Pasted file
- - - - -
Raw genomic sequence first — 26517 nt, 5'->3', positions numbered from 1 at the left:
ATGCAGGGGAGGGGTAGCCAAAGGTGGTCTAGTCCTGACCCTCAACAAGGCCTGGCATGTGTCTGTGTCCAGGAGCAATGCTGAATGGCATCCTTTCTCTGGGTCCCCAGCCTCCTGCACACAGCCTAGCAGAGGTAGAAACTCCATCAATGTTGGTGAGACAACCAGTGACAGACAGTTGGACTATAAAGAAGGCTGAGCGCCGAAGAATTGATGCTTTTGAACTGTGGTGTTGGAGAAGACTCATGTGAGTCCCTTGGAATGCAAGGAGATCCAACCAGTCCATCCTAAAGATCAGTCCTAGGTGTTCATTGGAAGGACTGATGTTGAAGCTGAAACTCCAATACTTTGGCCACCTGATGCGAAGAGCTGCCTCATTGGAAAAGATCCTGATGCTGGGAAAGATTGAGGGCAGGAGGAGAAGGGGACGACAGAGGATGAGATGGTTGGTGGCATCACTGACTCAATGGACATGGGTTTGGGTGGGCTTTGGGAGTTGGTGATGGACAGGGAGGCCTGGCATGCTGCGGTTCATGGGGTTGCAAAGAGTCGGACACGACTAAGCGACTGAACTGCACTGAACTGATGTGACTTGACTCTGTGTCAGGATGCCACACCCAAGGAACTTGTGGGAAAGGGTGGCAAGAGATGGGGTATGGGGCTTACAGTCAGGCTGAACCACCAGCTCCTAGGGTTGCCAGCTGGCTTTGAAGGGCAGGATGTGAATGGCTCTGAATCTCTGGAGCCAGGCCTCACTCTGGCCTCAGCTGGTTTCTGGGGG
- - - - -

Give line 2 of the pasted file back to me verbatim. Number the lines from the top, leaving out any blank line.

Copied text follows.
ATGCAGGGGAGGGGTAGCCAAAGGTGGTCTAGTCCTGACCCTCAACAAGGCCTGGCATGTGTCTGTGTCCAGGAGCAATGCTGAATGGCATCCTTTCTCTGGGTCCCCAGCCTCCTGCACACAGCCTAGCAGAGGTAGAAACTCCATCAATGTTGGTGAGACAACCAGTGACAGACAGTTGGACTATAAAGAAGGCTGAGCGCCGAAGAATTGATGCTTTTGAACTGTGGTGTTGGAGAAGACTCATGTGAGTCCCTTGGAATGCAAGGAGATCCAACCAGTCCATCCTAAAGATCAGTCCTAGGTGTTCATTGGAAGGACTGATGTTGAAGCTGAAACTCCAATACTTTGGCCACCTGATGCGAAGAGCTGCCTCATTGGAAAAGATCCTGATGCTGGGAAAGATTGAGGGCAGGAGGAGAAGGGGACGACAGAGGATGAGATGGTTGGTGGCATCACTGACTCAATGGACATGGGTTTGGGTGGGCTTTGGGAGTTGGTGATGGACAGGGAGGCCTGGCATGCTGCGGTTCATGGGGTTGCAAAGAGTCGGACACGACTAAGCGACTGAACTGCACTGAACTGATGTGACTTGACTCTGTGTCAGGATGCCACACCCAAGGAACTTGTGGGAAAGGGTGGCAAGAGATGGGGTATGGGGCTTACAGTCAGGCTGAACCACCAGCTCCTAGGGTTGCCAGCTGGCTTTGAAGGGCAGGATGTGAATGGCTCTGAATCTCTGGAGCCAGGCCTCACTCTGGCCTCAGCTGGTTTCTGGGGG